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Production of poly(3-hydroxybutyrate) by Halomonas boliviensis in an air-lift reactor.

Rivera-Terceros P, Tito-Claros E, Torrico S, Carballo S, Van-Thuoc D, Quillaguamán J - J Biol Res (Thessalon) (2015)

Bottom Line: The largest amount of PHB, 41 % (wt.), was attained after 24 hrs of cultivation during which maltose in the hydrolysate was assimilated more rapidly than glucose during active cell growth; however, the rate of assimilation of both the carbohydrates was found to be similar during synthesis of PHB.Both maltose and glucose in the hydrolysate induce cell growth and PHB synthesis; most likely the cells balance adequately CoA and NAD(P)H during the assimilation of these carbohydrates.The combination of cheap substrates, simple production systems and the use of non-strict sterile conditions by the halophile H. boliviensis are desirable traits for large scale production of PHB, and should lead to a competitive bioprocess.

View Article: PubMed Central - PubMed

Affiliation: Center of Biotechnology, Faculty of Sciences and Technology, San Simon University, Cochabamba, Bolivia.

ABSTRACT

Background: Microbial polyesters, also known as polyhydroxyalkanoates (PHAs), closely resemble physical and mechanical features of petroleum derived plastics. Recombinant Escherichia coli strains are being used in industrial production of PHAs in Stirred Tank Bioreactors (STRs). However, use of Air-Lift Reactors (ALRs) has been known to offer numerous technical operating options over STRs, and as such has been successfully implemented in many bioprocesses. Halomonas boliviensis is a halophilic bacterium that is known to assimilate various carbohydrates and convert them into a particular type of PHA known as poly(3-hydroxybutyrate) (PHB). Owing to this capability, it has been used to synthesize the polyester using hydrolysates of starch or wheat bran in stirred tank bioreactors.

Results: This research article firstly describes the production of PHB in shake flasks by H. boliviensis using different combinations of carbohydrates and partially hydrolyzed starch as carbon sources. The highest PHB yields, between 56 and 61 % (wt.), were achieved when either starch hydrolysate or a mixture of glucose and xylose were used as carbon sources. The starch hydrolysate obtained in this study was then used as carbon source in an ALR. The largest amount of PHB, 41 % (wt.), was attained after 24 hrs of cultivation during which maltose in the hydrolysate was assimilated more rapidly than glucose during active cell growth; however, the rate of assimilation of both the carbohydrates was found to be similar during synthesis of PHB. An incomplete pentose phosphate pathway, which lacks 6-phosphogluconate dehydrogenase, was deduced from the genome sequence of this bacterium and may result in the characteristic assimilation of glucose and maltose by the cells.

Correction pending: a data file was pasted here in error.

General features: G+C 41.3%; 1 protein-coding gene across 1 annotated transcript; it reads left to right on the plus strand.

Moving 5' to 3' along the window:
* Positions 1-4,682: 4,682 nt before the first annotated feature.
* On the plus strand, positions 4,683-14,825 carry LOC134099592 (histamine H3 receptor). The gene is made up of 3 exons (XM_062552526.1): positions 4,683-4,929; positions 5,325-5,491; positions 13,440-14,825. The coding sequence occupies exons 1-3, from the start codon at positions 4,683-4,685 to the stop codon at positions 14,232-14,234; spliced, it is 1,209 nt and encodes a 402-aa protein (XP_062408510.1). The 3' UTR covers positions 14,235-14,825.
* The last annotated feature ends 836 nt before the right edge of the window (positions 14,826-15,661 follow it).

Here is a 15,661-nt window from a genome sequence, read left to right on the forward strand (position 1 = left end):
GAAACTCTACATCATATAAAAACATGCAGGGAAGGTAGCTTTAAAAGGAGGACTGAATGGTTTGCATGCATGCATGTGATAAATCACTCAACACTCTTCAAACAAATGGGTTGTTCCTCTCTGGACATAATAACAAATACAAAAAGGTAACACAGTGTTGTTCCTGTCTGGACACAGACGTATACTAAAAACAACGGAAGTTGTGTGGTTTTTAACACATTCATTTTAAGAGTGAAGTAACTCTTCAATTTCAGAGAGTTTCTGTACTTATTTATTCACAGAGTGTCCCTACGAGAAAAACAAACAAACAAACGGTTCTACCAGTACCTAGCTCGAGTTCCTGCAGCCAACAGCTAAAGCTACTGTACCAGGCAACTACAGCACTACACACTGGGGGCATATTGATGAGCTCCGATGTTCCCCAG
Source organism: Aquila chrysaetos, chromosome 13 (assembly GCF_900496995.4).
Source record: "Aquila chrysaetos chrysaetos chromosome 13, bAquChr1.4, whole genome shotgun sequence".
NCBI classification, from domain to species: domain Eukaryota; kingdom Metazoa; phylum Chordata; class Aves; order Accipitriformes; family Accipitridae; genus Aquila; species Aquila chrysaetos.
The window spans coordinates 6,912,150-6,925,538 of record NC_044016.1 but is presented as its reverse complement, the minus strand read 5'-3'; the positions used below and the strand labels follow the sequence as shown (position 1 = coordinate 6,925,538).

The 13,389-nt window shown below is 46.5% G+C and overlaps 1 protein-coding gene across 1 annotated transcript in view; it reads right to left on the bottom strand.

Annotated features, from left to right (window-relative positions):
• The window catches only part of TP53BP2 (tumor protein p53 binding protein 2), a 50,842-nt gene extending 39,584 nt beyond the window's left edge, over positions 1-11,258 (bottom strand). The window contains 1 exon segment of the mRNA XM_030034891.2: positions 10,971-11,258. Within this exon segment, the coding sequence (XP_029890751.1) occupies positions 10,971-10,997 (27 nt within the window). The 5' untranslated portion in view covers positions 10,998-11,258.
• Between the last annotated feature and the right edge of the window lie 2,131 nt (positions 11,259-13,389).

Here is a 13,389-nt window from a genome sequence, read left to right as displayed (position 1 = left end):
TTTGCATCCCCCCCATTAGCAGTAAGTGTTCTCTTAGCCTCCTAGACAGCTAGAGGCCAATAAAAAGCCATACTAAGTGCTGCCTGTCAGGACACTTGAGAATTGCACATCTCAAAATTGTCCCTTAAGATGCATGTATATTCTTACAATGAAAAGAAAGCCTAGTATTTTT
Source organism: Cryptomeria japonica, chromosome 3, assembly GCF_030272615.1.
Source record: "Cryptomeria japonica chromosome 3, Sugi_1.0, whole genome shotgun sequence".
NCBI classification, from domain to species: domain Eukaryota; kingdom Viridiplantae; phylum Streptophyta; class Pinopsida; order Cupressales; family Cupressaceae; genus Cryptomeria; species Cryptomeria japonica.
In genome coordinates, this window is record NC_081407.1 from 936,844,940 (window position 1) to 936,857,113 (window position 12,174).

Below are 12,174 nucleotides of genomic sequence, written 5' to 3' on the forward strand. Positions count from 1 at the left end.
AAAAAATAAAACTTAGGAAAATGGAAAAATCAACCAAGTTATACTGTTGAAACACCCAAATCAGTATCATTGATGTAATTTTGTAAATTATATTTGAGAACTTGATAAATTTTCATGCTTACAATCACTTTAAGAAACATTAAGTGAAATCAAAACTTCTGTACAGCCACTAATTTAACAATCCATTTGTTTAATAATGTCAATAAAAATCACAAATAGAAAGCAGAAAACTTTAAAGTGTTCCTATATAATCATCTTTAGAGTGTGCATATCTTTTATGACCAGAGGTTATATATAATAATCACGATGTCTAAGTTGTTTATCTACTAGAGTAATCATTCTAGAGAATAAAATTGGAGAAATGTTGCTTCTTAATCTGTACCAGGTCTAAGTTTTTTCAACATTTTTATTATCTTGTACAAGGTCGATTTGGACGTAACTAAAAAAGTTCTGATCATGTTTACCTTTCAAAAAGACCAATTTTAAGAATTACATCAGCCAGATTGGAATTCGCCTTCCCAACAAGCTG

Conclusions: This study showed that the production of PHB by H. boliviensis using cheap substrates such as starch hydrolysate in a simple production system involving an ALR is feasible. Both maltose and glucose in the hydrolysate induce cell growth and PHB synthesis; most likely the cells balance adequately CoA and NAD(P)H during the assimilation of these carbohydrates. The combination of cheap substrates, simple production systems and the use of non-strict sterile conditions by the halophile H. boliviensis are desirable traits for large scale production of PHB, and should lead to a competitive bioprocess.

No MeSH data available.